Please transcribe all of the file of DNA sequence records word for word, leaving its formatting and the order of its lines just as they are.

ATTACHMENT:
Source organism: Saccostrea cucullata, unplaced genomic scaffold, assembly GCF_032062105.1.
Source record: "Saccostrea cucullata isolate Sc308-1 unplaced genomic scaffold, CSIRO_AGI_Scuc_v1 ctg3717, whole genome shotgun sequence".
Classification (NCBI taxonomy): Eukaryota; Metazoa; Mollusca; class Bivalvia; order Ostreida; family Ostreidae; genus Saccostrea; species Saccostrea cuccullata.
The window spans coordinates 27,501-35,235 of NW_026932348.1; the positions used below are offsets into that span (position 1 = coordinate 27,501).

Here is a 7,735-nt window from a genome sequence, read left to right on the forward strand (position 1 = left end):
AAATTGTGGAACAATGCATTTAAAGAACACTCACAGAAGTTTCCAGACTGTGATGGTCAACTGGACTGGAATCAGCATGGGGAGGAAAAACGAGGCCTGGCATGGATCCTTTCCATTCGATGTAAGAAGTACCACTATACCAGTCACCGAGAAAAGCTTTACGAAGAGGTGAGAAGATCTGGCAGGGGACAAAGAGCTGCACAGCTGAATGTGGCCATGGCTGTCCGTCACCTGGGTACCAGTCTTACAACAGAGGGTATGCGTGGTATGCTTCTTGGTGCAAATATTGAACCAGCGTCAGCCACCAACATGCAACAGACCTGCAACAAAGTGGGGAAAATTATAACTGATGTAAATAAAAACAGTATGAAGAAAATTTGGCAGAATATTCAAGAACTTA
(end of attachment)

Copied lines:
Source organism: Saccostrea cucullata, unplaced genomic scaffold, assembly GCF_032062105.1.
Source record: "Saccostrea cucullata isolate Sc308-1 unplaced genomic scaffold, CSIRO_AGI_Scuc_v1 ctg3717, whole genome shotgun sequence".
Classification (NCBI taxonomy): Eukaryota; Metazoa; Mollusca; class Bivalvia; order Ostreida; family Ostreidae; genus Saccostrea; species Saccostrea cuccullata.
The window spans coordinates 27,501-35,235 of NW_026932348.1; the positions used below are offsets into that span (position 1 = coordinate 27,501).

Here is a 7,735-nt window from a genome sequence, read left to right on the forward strand (position 1 = left end):
AAATTGTGGAACAATGCATTTAAAGAACACTCACAGAAGTTTCCAGACTGTGATGGTCAACTGGACTGGAATCAGCATGGGGAGGAAAAACGAGGCCTGGCATGGATCCTTTCCATTCGATGTAAGAAGTACCACTATACCAGTCACCGAGAAAAGCTTTACGAAGAGGTGAGAAGATCTGGCAGGGGACAAAGAGCTGCACAGCTGAATGTGGCCATGGCTGTCCGTCACCTGGGTACCAGTCTTACAACAGAGGGTATGCGTGGTATGCTTCTTGGTGCAAATATTGAACCAGCGTCAGCCACCAACATGCAACAGACCTGCAACAAAGTGGGGAAAATTATAACTGATGTAAATAAAAACAGTATGAAGAAAATTTGGCAGAATATTCAAGAACTTA